High public debt. While private balance sheets look okay, the federal government’s ledger is way in the red. Public debt is closing in on 80 percent of GDP, awfully high for this stage of recovery. In fact, since 1950, the average debt/GDP ratio with unemployment around its current range has been about half of today’s level.
There’s no evidence yet that this debt is an economic head wind, either in the overheating or debt-bubble sense. But it’s still problematic. Once we hit a downturn, for whatever reason, we’re going to need the federal government to quickly implement deficit-financed, countercyclical fiscal policy, like extended unemployment insurance and help for strapped states. History shows that governments are less likely to deliver such relief when they enter the recession with high debt levels.
In other words, high public debt may not trigger a recession, but it could easily make one worse.
Trade war: The Trump administration’s tariffs and retaliation by targeted countries have contributed to a significant slide in global trading volumes. Because our import and export shares of GDP are lower than those of our trading partners, the U.S. economy is less exposed to the disruption of supply chains, though people in some sectors, such as farmers, have taken direct hits. But trade disruptions are hurting global growth, and both through export and financial channels, that could easily become a contributing factor to a downturn.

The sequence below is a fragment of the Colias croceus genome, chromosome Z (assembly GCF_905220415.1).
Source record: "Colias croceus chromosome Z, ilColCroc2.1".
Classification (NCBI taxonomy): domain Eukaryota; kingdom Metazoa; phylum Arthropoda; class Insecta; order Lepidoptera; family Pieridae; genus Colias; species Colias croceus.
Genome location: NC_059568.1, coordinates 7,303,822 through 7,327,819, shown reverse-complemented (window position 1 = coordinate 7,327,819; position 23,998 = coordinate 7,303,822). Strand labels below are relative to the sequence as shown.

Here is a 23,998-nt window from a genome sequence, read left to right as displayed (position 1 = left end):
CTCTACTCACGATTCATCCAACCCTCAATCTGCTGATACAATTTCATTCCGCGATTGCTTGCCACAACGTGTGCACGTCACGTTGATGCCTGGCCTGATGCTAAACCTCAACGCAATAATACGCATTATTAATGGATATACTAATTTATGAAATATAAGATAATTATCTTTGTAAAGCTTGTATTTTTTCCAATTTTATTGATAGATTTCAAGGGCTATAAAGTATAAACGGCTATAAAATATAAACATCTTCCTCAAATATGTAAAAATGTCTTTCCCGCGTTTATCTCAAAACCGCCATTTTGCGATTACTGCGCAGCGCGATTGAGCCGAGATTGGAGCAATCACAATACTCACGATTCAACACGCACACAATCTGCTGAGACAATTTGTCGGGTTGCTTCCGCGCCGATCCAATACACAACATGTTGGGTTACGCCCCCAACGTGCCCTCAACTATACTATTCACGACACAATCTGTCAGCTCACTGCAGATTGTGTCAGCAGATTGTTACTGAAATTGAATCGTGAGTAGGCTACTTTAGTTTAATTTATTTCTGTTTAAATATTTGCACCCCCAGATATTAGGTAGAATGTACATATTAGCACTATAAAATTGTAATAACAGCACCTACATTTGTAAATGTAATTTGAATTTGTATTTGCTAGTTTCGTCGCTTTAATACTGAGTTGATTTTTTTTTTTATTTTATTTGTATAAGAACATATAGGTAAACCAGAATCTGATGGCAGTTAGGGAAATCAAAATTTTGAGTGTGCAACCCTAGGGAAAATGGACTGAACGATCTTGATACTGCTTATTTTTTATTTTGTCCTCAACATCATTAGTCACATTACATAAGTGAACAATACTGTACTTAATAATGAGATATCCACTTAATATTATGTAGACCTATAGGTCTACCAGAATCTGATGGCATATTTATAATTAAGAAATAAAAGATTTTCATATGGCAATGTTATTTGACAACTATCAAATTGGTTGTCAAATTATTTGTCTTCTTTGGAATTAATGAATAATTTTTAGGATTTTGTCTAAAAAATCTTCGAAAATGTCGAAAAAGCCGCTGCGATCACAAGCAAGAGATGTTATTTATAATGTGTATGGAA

So what should we expect in the future? Using a simple model to assess the probability of a downturn a year from now, if I look just at the yield curve, that likelihood is an unsettlingly high 32 percent. However, if I plug the data about consumer spending and private balance sheets into the model, that falls to a negligible 3 percent chance of recession by mid-2020.
At this point, like President Harry Truman, you can be forgiven for seeking a one-handed economist. I can tell you with moderate confidence that, barring unforeseen shocks, the near future looks recession-free. Beyond that, I guarantee you there’s a downturn out there somewhere. So our best play would be to get ready for it while the sun’s behind just a few clouds.